Friday, October 1, 2010

The Event: The Next Lost or The Next FlashForward?

The critics loved it, the media hailed it as the next "Lost", but how long can the show survive on air, really? After all, the same thing also happened to "FlashForward" and that show got canceled last season after only airing one season. 

Here is my own personal review of "The Event" after watching the first two episodes. The Event is definitely trying to be the next "Lost". I guess the people behind the show could see that there is a vacancy left after "Lost" ended its run and that there is an opportunity for a similar type of show to thrive of network television. The show has similarities and references to "Lost" (The plane crash, the pacing, the over-arcing mysteries), be it intentional or not. However, if it is indeed intentional then some viewers (meaning: ME) might find it to be rather cheap and unoriginal. Like, can't they come up with something original without similar traits with the pre-existing source and yet could achieve the success of said source? 

Oh, wait, It's Hollywood...

Another minus for me would be the confusing pacing. The format of the episodes and the pacing back and forth was not done as professionally as "Lost". Where Lost had succeeded, "The Event" has failed. "Lost" kept it simple with just two time lines per episodes (present and flashback/flashforward/flash-sideways), but "The Event" has the present plus 5 days ago plus 8 days ago plus 12 years ago plus however-long ago. Who could keep track of that!? I could see how that might become a problem with inattentive viewers (meaning: ME). While "Lost" made each time line as distinct as possible visually and story-wise for the viewers to differentiate, each time jump in "The Event" just felt jumbled to me. And this is coming from a guy who has watched more than his share of non-linear movies and shows (Memento, Inception, and Damages to name a few) and managed to dig them!

So yes, I find that the format and the pacing of "The Event" to be a rather amateurish attempt to mimic the traits of a great show. And by banking on however much leftover cult audiences Lost still has and the general sci-fi aficionados, I don't think the show has long to survive. Besides, the season-long storyline could be a turn off for the mainstream audience. That's what got "FlashForward" cancelled and that's also what got "Lost" and "Damages" to lose a good chunk of their viewership in the end. You have to watch every episode in detail, miss one and the next time you're sitting in front of your TV to watch a new episode, you'll find yourself turning your head to your couch mate saying, "Huh!?" when you ask him to catch you up.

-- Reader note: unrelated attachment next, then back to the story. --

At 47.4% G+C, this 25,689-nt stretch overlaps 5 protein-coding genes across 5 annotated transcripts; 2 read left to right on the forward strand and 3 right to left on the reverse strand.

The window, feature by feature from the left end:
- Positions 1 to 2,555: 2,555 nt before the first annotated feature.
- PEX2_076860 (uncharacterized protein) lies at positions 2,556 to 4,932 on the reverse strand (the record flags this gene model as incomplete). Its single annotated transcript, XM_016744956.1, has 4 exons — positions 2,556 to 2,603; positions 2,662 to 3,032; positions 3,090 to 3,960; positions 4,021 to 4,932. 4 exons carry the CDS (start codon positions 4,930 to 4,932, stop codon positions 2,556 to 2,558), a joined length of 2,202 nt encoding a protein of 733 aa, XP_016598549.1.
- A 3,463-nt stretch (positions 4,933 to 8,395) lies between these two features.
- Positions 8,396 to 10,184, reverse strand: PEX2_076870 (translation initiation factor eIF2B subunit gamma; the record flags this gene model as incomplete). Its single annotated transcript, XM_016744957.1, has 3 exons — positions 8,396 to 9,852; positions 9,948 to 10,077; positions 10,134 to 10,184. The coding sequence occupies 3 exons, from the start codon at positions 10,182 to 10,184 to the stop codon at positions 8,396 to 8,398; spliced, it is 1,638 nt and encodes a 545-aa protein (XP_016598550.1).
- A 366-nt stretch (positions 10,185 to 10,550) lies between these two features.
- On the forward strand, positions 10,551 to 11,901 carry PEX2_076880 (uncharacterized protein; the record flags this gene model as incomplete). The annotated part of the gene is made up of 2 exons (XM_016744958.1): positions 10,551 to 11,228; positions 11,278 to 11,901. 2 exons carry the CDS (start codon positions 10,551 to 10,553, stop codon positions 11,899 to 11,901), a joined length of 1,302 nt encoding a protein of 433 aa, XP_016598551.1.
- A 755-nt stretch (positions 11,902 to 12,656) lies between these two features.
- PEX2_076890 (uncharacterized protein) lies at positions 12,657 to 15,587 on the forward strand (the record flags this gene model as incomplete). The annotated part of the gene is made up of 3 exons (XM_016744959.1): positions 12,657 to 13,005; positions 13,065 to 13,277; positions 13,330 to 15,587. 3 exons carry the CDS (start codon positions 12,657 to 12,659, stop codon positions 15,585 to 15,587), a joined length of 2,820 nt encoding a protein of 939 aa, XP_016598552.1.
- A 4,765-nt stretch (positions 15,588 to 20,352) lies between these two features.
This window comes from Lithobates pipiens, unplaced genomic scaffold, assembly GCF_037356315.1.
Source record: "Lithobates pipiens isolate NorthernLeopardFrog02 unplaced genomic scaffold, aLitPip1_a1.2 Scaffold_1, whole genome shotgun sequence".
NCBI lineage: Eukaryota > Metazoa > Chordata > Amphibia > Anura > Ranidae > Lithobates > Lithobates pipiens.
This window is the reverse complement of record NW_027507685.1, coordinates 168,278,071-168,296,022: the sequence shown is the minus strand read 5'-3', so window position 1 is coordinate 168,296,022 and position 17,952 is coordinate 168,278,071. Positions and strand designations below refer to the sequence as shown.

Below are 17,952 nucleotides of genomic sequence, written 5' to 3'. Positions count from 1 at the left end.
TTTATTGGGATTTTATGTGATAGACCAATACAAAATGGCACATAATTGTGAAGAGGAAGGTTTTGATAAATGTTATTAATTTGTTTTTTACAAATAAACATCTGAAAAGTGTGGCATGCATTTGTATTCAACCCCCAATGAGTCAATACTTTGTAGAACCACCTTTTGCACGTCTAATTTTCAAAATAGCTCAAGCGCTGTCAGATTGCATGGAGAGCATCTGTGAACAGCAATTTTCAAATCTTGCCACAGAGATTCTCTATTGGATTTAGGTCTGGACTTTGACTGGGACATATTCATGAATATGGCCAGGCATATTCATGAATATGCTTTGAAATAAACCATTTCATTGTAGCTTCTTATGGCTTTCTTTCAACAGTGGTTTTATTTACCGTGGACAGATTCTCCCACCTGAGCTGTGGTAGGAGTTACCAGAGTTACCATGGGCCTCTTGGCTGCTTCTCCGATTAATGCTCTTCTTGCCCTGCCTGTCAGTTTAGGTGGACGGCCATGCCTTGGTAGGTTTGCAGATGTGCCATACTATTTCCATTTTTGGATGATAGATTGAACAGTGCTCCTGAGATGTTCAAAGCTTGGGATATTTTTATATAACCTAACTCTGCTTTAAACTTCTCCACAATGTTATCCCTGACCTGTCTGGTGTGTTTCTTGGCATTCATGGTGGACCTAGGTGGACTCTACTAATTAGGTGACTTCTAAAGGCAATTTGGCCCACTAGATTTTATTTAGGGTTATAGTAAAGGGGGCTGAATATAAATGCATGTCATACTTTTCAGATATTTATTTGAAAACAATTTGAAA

Capturing the loyalty and interests of the audiences with complex mysteries and storylines is a difficult task indeed and that is something only a few shows had achieved and managed to pull off quite beautifully. Whether "The Event" can hold a candle to "Lost" and fill up the big gaping hole in the heart of its fans or become another casualty  in the ratings war, remains to be seen. Although it would be such a shame if the show ever gets canceled since it boasts some of the best talents in television such as Laura Innes, Zeljko Ivanek, Blair Underwood, and the newest heartthrob, Jason Ritter.

The Event at the Internet Movie Database
The Event at

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